Whether she’s at the Jersey Shore or having a Party Down South, reality show producer SallyAnn Salsano has her finger on the pulse of the reality TV viewer. As president of 495 Productions, Salsano has produced some of the most-watched and discussed reality series on cable in recent years, including MTV’s 2009 hit Jersey Shore, which for six seasons was the network’s most watched show and spawned several Salsano-produced spinoffs, including Snooki & JWOWW and The Show With Vinny. Most recently, Salsano has produced CMT’s most watched series ever, Party Down South, which last Thursday (Jan. 28) launched its fifth and final season. Salsano spoke about her thriving production company as well as the reality category at large with Multichannel News programming editor R. Thomas Umstead. An edited transcript of the interview follows.
MCN:This must be a bittersweet week for you with the launch of the final season of CMT’sParty Down South. Did you think the show would become the big hit that it did?
SallyAnn Salsano: I would say that I’m excited. It’s great to go out on top as the No. 1 show on the channel. On the flip side, I think the party is still going to go on. These kids have so much life left in them — this particular cast is just warming up.
MCN:You’ve carved out a niche in the reality genre with shows likeParty Down SouthandJersey Shore. What’s behind the appeal of these shows?
SAS: I think sometimes people underestimate how much people like to see other people in situations that they’re in. Sure, maybe these are heightened situations, but if you think back to any one of our lives, we’ve all done a lot of the stuff these people have done — just not on television.
I think the shows are really a modern-day after-school special. When I was a kid, I used to run home to watch those specials and say, “Oh no, Johnny broke up with his girlfriend because he cheated and here’s what happened.” Looking back at them now, they feel a little preachy, whereas with these [reality] shows, it’s a way to get a real sense of what’s happening without someone being judgey or feeling like you’re being talked down to.
MCN:A number ofJersey Shorealumni have gone on to do other projects. When you look at producing a show, are the characters more important to the show’s success than the situations they’re put in?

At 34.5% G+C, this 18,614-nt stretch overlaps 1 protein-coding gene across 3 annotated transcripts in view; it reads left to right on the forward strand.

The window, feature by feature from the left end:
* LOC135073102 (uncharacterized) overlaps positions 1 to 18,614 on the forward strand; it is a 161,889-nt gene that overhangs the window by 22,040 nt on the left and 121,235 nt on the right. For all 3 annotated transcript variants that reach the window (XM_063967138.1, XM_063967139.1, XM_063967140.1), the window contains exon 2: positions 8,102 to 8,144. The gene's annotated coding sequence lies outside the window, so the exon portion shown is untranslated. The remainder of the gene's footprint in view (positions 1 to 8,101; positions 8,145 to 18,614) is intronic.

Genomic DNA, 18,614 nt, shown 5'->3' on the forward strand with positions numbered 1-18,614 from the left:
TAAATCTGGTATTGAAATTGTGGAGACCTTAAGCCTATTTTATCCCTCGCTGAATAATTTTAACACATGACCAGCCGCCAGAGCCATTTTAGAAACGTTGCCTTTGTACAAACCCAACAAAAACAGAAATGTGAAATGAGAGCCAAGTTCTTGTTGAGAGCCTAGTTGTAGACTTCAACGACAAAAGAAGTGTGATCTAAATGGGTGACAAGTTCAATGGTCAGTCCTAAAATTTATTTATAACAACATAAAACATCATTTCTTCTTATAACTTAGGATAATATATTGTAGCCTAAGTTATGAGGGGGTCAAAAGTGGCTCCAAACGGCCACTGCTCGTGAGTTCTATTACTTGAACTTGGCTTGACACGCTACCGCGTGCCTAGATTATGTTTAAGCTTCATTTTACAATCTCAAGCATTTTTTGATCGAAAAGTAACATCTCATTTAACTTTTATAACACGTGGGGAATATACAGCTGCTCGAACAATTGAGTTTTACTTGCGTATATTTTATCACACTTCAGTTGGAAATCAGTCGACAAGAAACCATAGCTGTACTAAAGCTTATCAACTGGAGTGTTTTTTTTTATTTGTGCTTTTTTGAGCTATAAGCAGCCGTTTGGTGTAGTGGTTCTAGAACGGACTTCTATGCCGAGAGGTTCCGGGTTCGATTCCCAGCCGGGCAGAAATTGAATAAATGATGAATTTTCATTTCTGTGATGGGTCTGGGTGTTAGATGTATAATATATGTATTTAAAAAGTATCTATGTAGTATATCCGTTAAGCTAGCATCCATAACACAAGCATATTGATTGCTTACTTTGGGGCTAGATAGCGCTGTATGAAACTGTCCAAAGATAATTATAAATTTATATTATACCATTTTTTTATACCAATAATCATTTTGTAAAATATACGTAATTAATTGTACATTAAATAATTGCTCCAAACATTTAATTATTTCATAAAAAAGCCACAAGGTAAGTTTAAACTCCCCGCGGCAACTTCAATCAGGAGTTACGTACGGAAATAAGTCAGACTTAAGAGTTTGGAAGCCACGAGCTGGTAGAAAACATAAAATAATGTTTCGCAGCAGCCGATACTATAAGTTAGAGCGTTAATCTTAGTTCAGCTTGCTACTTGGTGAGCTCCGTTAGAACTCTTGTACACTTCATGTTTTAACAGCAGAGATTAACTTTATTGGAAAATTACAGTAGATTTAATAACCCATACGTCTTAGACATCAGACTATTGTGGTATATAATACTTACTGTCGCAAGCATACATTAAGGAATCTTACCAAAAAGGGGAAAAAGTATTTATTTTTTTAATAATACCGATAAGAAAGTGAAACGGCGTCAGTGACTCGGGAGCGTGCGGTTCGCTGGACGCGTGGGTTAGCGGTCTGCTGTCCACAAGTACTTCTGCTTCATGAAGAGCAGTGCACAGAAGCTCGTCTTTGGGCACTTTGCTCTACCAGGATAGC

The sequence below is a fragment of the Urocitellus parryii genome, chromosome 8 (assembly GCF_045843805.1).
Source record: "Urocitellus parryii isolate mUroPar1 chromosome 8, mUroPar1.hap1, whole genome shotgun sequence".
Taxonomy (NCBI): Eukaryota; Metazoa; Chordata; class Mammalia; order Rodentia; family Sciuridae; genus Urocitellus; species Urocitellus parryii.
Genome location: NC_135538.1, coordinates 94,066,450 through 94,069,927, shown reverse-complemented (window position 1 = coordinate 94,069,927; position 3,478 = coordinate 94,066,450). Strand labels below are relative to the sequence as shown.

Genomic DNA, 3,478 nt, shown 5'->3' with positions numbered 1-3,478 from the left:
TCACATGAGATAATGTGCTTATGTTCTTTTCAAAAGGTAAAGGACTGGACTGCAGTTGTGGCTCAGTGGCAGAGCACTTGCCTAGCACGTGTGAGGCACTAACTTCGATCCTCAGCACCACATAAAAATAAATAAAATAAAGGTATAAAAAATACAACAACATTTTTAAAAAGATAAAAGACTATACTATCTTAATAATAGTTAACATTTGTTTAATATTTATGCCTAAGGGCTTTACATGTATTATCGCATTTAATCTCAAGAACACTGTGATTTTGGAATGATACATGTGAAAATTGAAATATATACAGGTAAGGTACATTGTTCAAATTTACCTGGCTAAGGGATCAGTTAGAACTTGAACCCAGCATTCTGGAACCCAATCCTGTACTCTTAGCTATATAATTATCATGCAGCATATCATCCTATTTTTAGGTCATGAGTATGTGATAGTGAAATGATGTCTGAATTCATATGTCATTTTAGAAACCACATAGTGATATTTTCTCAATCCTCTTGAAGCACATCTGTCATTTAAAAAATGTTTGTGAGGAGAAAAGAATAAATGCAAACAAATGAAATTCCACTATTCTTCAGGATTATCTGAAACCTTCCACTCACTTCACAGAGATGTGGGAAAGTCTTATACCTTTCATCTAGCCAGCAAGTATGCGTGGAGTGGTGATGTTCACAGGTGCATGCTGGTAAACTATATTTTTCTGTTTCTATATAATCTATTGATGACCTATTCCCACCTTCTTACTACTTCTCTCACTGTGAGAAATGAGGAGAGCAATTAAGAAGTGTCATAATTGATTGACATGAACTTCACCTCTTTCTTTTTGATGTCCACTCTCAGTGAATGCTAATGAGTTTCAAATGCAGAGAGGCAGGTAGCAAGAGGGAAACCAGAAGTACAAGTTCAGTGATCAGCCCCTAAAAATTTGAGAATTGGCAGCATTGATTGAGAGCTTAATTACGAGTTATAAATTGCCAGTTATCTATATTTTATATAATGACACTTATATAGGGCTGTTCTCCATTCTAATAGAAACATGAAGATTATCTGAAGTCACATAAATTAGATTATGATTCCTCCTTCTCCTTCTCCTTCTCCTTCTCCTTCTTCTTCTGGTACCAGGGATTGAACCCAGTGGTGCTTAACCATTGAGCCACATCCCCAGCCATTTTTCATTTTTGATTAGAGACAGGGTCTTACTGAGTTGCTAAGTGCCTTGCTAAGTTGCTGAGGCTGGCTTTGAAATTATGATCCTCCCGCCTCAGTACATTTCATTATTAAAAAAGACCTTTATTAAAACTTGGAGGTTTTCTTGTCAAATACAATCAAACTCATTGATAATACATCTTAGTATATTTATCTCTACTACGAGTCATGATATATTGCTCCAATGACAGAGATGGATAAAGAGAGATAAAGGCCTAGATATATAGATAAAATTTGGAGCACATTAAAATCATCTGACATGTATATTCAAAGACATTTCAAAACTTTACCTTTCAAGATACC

SAS: I think it’s the characters for sure, then it’s the environment you create for them. I think the success comes from the group, and they become super successful because they feed off of each other. It’s so real-life, and real-life situations — you can do a show like this 500 times as long as you have a different cast. You’re going to get different stories and different things that appeal to different age groups.
MCN:Industry observers are calling this period the Golden Age of Television because of all the quality scripted series offered across multiple platforms. Can the same be said about the reality category?
SAS: I think it’s all an ebb and flow. I think the success of shows like Empire made everyone say, “Oh my God,” and flip to that side. In the end it all balances out, and I honestly think that there’s enough room for all of us.
On the flip side, the only people that talk about scripted vs. reality shows are people that work in the business. If you ask the average person what are your favorite TV shows, they’re not like, “In scripted I watch this and in reality I watch that.” They just say their favorite TV shows. It doesn’t matter to them. It’s still casting, it’s still editing — its just a different way of doing it.
MCN:So what’s next for 495 Productions?
SAS: We have [WE tv’s] Ex-Isle up now, and I love it because a lot of people in their lives are in a relationship with someone, but then you break up but you kind of keep them on the back burner as your backup plan. But sometimes that backup plan does not allow you to get on with your life. It’s the modernday booty call — when the need calls, they just call their ex. This is a show where we get people together to say, look how wrong you are for each other … why are you torturing each other?
We’re also in production on a new season of Blue Collar Millionaires on CNBC and we have a new show on Lifetime (The Mother/ Daughter Experiment: Celebrity Edition, premiering March 1).
R. Thomas Umstead serves as senior content producer, programming for Multichannel News, Broadcasting + Cable and Next TV. During his more than 30-year career as a print and online journalist, Umstead has written articles on a variety of subjects ranging from TV technology, marketing and sports production to content distribution and development. He has provided expert commentary on television issues and trends for such TV, print, radio and streaming outlets as Fox News, CNBC, the Today show, USA Today, The New York Times and National Public Radio. Umstead has also filmed, produced and edited more than 100 original video interviews, profiles and news reports featuring key cable television executives as well as entertainers and celebrity personalities.
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